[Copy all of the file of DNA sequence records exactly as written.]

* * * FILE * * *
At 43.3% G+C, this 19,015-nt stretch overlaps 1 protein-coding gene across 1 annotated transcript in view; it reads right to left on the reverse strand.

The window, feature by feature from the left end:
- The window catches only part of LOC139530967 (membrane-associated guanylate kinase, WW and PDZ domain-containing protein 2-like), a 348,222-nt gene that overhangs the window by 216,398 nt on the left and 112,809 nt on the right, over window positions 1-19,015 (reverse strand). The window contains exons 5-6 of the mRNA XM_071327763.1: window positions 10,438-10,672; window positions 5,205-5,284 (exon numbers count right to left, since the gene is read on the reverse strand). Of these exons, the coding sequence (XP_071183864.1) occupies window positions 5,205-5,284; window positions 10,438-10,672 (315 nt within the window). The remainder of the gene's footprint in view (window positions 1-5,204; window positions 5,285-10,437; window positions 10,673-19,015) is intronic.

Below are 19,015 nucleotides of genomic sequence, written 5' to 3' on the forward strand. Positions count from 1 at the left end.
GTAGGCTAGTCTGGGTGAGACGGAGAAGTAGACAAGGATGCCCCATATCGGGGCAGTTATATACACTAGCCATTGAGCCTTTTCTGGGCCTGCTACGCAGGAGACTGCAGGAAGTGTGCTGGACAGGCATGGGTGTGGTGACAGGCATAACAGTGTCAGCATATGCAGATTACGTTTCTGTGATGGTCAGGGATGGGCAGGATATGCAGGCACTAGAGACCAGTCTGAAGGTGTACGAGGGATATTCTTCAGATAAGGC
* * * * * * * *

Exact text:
At 43.3% G+C, this 19,015-nt stretch overlaps 1 protein-coding gene across 1 annotated transcript in view; it reads right to left on the reverse strand.

The window, feature by feature from the left end:
- The window catches only part of LOC139530967 (membrane-associated guanylate kinase, WW and PDZ domain-containing protein 2-like), a 348,222-nt gene that overhangs the window by 216,398 nt on the left and 112,809 nt on the right, over window positions 1-19,015 (reverse strand). The window contains exons 5-6 of the mRNA XM_071327763.1: window positions 10,438-10,672; window positions 5,205-5,284 (exon numbers count right to left, since the gene is read on the reverse strand). Of these exons, the coding sequence (XP_071183864.1) occupies window positions 5,205-5,284; window positions 10,438-10,672 (315 nt within the window). The remainder of the gene's footprint in view (window positions 1-5,204; window positions 5,285-10,437; window positions 10,673-19,015) is intronic.

Below are 19,015 nucleotides of genomic sequence, written 5' to 3' on the forward strand. Positions count from 1 at the left end.
GTAGGCTAGTCTGGGTGAGACGGAGAAGTAGACAAGGATGCCCCATATCGGGGCAGTTATATACACTAGCCATTGAGCCTTTTCTGGGCCTGCTACGCAGGAGACTGCAGGAAGTGTGCTGGACAGGCATGGGTGTGGTGACAGGCATAACAGTGTCAGCATATGCAGATTACGTTTCTGTGATGGTCAGGGATGGGCAGGATATGCAGGCACTAGAGACCAGTCTGAAGGTGTACGAGGGATATTCTTCAGATAAGGC